Outdoorsman, photographer, and travel writer Shawn James has been building an off-the-grid balsam fir tree log cabin by himself without power tools. He edited together this time-lapse video to share his months of work, “from 1st tree cut to last floorboard laid.” He writes of his “real-life Minecraft” experience in the Canadian wilderness:
Related videos: How to build a grass hut, hexagon-shaped treehouse time lapse, Patrick Dougherty’s Stickwork, and How to Build an Igloo.
All summer, I cut the notches in the logs as I built the cabin up, offsite. Once I was finished notching the logs with a log scribe, saw, axe, adze and wood carving gouge, I loaded up the entire cabin of logs and moved them to my land near Algonquin Park, Ontario, Canada.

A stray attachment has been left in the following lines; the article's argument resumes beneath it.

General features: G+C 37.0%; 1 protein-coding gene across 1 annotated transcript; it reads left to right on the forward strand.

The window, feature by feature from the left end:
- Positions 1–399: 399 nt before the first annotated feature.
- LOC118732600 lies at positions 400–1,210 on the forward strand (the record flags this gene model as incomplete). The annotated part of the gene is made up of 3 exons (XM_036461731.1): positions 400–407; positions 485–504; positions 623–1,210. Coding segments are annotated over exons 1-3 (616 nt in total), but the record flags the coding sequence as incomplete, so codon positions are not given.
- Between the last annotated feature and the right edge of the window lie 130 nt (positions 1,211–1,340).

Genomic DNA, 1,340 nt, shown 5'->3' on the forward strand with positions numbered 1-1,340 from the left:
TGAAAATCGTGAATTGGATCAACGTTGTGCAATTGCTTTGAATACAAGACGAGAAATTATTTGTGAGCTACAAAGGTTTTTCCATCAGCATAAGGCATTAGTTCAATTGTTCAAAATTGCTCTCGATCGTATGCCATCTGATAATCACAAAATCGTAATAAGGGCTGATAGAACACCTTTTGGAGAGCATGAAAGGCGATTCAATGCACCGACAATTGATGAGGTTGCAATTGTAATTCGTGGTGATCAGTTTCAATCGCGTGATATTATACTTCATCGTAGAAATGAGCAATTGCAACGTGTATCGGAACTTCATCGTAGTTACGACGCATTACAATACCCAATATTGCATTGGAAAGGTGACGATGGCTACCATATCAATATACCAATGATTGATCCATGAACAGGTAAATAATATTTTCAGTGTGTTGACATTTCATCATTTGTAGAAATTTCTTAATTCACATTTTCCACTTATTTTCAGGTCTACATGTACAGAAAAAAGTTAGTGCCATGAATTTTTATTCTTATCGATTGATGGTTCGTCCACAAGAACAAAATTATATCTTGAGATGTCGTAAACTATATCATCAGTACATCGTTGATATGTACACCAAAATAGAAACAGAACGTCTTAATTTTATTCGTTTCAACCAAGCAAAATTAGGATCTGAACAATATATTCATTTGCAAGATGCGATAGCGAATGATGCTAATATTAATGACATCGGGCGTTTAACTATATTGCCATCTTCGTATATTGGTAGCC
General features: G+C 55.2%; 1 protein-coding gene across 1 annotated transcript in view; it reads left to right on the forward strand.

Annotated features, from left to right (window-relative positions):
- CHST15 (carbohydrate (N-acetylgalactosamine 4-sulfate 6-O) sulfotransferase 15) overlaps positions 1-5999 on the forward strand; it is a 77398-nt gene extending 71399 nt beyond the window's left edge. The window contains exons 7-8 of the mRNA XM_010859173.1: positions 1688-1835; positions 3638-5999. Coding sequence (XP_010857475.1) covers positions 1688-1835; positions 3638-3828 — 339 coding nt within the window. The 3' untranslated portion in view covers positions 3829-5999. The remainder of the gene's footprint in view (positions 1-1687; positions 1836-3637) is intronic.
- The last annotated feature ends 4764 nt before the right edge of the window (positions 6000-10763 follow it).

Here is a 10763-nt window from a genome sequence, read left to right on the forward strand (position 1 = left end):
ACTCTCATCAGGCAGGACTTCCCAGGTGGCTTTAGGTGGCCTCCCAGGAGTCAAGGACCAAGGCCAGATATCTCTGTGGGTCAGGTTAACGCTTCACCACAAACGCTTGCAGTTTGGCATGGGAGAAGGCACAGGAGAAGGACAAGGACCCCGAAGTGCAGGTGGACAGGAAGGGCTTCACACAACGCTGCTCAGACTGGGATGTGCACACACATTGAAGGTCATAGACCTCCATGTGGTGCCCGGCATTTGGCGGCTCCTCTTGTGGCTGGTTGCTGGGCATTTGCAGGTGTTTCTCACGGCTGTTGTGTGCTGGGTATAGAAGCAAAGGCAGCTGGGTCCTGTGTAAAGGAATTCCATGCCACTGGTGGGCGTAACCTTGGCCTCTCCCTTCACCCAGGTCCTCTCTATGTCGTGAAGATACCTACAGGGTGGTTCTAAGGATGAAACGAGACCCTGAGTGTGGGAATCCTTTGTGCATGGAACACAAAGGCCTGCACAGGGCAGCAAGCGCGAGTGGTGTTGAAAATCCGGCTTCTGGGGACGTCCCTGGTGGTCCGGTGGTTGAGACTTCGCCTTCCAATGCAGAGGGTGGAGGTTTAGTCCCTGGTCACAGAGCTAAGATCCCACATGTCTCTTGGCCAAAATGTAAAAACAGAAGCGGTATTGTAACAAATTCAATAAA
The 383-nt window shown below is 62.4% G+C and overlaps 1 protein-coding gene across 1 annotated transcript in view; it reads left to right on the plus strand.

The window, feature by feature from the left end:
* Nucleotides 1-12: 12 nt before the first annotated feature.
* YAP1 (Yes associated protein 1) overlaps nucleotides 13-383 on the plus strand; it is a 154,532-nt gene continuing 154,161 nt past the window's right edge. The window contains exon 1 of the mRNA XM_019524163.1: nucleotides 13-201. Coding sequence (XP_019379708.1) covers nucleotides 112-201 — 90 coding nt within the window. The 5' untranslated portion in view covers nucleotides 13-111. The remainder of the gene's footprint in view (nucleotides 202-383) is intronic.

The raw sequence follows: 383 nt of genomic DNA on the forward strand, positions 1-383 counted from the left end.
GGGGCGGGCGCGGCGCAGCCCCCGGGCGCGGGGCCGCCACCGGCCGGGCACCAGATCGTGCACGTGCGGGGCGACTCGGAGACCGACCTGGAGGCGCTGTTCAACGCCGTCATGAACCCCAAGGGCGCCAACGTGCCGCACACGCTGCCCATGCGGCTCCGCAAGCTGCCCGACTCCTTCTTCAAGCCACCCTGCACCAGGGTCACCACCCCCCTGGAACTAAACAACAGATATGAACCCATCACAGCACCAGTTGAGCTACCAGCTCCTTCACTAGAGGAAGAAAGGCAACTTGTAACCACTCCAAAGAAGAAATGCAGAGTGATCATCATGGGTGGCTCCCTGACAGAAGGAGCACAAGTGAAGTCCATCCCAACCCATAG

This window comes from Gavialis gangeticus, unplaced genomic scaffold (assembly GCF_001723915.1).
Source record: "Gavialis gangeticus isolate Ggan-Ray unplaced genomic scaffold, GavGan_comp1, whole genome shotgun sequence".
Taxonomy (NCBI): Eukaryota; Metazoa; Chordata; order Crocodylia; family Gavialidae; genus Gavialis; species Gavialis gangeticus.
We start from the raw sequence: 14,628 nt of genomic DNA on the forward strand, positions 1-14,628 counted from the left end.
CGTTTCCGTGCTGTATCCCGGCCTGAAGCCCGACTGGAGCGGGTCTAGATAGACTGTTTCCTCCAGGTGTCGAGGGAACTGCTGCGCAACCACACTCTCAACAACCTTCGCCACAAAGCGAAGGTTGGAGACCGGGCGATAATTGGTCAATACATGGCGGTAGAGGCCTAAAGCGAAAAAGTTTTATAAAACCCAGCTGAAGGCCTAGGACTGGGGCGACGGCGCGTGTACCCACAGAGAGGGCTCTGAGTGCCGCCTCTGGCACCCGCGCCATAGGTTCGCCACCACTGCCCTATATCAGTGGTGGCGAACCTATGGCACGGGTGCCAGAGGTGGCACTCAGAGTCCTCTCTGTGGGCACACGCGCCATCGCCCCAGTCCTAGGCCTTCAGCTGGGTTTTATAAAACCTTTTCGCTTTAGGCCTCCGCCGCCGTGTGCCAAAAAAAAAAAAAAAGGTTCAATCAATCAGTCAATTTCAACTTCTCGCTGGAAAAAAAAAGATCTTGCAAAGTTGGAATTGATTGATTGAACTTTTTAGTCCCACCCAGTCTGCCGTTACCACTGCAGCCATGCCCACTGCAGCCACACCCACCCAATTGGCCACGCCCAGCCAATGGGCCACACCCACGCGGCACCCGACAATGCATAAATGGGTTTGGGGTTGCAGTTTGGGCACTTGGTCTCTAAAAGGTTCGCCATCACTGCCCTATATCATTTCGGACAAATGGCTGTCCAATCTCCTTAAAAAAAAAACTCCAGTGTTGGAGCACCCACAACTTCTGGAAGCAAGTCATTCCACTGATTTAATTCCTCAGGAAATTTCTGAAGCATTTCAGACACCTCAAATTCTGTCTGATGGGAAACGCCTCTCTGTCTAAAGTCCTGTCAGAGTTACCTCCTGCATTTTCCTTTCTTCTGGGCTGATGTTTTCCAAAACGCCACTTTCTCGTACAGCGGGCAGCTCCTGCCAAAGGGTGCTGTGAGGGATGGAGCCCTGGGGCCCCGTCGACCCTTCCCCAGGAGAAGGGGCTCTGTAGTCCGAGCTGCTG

Once on site, I spent a month reassembling the cabin on a foundation of sand and gravel. Once the log walls were up, I again used hand tools to shape every log, board and timber to erect the gable ends, the wood roof, the porch, the outhouse and a seemingly endless number of woodworking projects.
For the roof, I used an ancient primitive technology to waterproof and preserve the wood – shou sugi ban, a fire hardening wood preservation technique unique to Japan and other areas in northern climates.
via Laughing Squid.
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